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Mulligan Concept

The Mulligan Concept™ is a Manual Therapy method created by Brian Mulligan, a New Zealand Physiotherapist, in the 1980s. Currently, it is used in the assessment and treatment of neuro-musculoskeletal dysfunctions throughout the world thanks to its clinical efficacy and its scientific evidence.

​It is a unique approach to Manual Therapy, which combines accessory mobilization with active movement. Fundamentally, it consists of modifying the symptoms and function through the combination of adequate mobilization forces that lead to an improvement in pain, limitation of the range of movement and/or functional activity.

Manual treatment techniques, self-treatment and bandages are applied.

It is a painless, functional treatment that incorporates the active participation of the patient, with which we broaden our range of tools, allowing us to address them with greater safety and success. The immediate effects of these techniques are explained by biomechanical and neurophysiological mechanisms of action.

In recent years, more than 380 scientific articles on this concept have been published in international journals with a high impact factor in the fields of Physiotherapy (JOSPT, Manual Therapy, JMPT, JMMT, etc.) and medicine (BMJ, Spine, Pain, Clinical Biomechanics, etc.), demonstrating its high effectiveness.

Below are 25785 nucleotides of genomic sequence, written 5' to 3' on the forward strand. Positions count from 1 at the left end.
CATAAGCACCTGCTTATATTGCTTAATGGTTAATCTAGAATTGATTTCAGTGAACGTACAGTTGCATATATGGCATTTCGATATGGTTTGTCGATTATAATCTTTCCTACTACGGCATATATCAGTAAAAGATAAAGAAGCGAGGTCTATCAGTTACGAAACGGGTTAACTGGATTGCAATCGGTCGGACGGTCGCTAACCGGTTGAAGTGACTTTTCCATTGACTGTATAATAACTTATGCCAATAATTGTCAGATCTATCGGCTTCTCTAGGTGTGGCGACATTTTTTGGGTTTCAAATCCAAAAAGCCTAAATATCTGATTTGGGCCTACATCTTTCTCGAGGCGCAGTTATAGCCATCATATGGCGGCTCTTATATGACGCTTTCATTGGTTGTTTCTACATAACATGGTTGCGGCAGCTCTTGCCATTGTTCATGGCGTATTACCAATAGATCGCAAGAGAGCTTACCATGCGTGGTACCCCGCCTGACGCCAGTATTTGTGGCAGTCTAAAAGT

The entire approach is patient-centered and focuses on promoting self-efficacy and empowerment. The techniques encompassed in this Concept allow the transition from more passive to more active treatments, the main objective being the return to function. The Mulligan™ Concept fits into a biopsychosocial perspective and can be combined with other intervention strategies.

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